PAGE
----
Most Texas Parolees Never Pay Court-Ordered Restitution


A Houston Press investigation found that more than 90 percent of the 5,133 parolees across Texas who have been successfully discharged in the last five years still owe their victims court-ordered restitution. “I’m really fed up with seeing major stories in the newspapers where defendants are court-ordered to pay restitution,” says Andy Kahan, Houston’s crime victims advocate. “I knew that sounded good on the news, but the chances of them paying their restitution was slim to none. I had a better chance of growing my hair back than victims had of getting what was owed to them.”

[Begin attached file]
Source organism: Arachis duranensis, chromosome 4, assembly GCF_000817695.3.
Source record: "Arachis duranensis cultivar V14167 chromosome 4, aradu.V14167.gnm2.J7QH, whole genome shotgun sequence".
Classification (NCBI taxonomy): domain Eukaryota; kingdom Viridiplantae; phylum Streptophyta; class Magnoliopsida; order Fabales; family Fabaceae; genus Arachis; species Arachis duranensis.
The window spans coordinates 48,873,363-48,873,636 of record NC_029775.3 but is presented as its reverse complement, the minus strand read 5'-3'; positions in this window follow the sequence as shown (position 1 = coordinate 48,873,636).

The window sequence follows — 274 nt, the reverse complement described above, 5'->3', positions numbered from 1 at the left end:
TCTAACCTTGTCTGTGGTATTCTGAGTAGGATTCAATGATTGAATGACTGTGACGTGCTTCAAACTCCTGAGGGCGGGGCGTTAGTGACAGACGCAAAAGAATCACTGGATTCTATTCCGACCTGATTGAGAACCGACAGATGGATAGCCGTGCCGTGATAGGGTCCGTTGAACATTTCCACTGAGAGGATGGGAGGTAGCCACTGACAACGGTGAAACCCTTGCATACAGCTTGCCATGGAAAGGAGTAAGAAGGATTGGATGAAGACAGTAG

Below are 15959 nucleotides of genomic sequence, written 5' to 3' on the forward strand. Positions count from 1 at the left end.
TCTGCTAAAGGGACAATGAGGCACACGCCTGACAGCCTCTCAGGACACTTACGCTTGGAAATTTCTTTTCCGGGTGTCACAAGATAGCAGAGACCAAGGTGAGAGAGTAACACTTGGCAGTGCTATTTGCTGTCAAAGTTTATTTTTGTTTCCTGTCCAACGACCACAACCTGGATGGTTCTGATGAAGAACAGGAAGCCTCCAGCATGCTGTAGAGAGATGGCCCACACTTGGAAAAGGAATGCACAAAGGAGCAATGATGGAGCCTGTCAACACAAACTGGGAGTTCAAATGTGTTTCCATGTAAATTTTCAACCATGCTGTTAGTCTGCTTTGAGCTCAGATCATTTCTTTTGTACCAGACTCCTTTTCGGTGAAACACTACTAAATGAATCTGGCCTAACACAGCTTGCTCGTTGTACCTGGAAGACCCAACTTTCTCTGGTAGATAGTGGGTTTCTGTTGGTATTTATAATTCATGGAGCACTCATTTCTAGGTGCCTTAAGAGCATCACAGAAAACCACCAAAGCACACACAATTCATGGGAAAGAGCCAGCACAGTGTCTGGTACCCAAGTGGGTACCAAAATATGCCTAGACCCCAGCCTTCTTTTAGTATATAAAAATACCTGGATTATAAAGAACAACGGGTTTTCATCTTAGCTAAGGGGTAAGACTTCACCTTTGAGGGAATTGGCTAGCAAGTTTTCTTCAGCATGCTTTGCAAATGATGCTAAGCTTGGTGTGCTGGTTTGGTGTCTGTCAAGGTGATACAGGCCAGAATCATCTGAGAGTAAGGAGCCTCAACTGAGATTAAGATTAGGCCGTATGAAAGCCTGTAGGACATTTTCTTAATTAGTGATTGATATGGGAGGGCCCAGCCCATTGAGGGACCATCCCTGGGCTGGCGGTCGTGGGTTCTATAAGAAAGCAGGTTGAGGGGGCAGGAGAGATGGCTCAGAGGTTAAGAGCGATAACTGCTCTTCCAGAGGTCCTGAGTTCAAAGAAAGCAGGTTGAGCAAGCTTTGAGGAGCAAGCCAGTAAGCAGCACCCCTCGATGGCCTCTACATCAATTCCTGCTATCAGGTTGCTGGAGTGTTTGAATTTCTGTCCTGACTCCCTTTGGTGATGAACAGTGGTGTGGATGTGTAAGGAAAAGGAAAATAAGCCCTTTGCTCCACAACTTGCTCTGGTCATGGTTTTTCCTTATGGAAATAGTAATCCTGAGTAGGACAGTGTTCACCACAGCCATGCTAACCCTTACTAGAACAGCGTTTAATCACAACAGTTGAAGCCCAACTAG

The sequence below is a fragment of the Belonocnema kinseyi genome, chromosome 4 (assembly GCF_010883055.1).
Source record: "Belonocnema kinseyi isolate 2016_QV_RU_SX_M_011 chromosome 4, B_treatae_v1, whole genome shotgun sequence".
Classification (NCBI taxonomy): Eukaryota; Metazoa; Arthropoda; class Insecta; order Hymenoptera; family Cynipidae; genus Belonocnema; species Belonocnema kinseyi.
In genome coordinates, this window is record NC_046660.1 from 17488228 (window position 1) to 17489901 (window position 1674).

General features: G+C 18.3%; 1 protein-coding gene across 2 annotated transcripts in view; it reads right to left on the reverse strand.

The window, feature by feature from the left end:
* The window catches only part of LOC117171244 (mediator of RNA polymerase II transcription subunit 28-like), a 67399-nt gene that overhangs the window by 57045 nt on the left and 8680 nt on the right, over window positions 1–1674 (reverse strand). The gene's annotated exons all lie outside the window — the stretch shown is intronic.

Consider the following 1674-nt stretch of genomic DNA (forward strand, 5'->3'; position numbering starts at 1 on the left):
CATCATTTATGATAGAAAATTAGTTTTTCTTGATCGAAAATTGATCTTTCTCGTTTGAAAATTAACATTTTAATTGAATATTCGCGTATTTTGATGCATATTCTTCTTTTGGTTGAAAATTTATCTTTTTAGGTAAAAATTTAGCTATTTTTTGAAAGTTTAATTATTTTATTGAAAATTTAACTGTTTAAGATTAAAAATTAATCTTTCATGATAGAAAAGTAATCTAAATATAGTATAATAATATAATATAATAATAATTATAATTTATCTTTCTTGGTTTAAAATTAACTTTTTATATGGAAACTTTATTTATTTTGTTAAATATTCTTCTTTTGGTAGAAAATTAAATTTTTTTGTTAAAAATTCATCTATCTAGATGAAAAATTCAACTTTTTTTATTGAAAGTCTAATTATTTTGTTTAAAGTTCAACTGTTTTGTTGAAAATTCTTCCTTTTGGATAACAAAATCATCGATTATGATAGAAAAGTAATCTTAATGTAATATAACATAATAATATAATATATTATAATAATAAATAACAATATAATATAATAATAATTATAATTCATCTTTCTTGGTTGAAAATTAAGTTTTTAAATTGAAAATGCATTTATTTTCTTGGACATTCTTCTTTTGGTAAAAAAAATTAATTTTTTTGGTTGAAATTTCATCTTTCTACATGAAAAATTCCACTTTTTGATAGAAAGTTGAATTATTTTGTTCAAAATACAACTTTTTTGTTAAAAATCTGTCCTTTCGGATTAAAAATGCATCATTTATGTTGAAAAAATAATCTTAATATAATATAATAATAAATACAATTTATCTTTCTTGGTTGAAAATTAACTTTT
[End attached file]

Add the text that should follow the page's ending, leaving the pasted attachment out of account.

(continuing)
Over the last two years, more than $928,400 in restitution was never paid and that the state parole division only collected $30,262 – or just 3.1 percent of the money owed by offenders who were successfully discharged. Some examples: one person convicted of theft, paid $505 out of $198,781; another convicted of manslaughter while driving drunk paid $378 out of $49,047; a thief paid only $85 out of a court order to repay $18,250. Some offenders, who owed amounts from $576 to $6,600, never paid a nickel.


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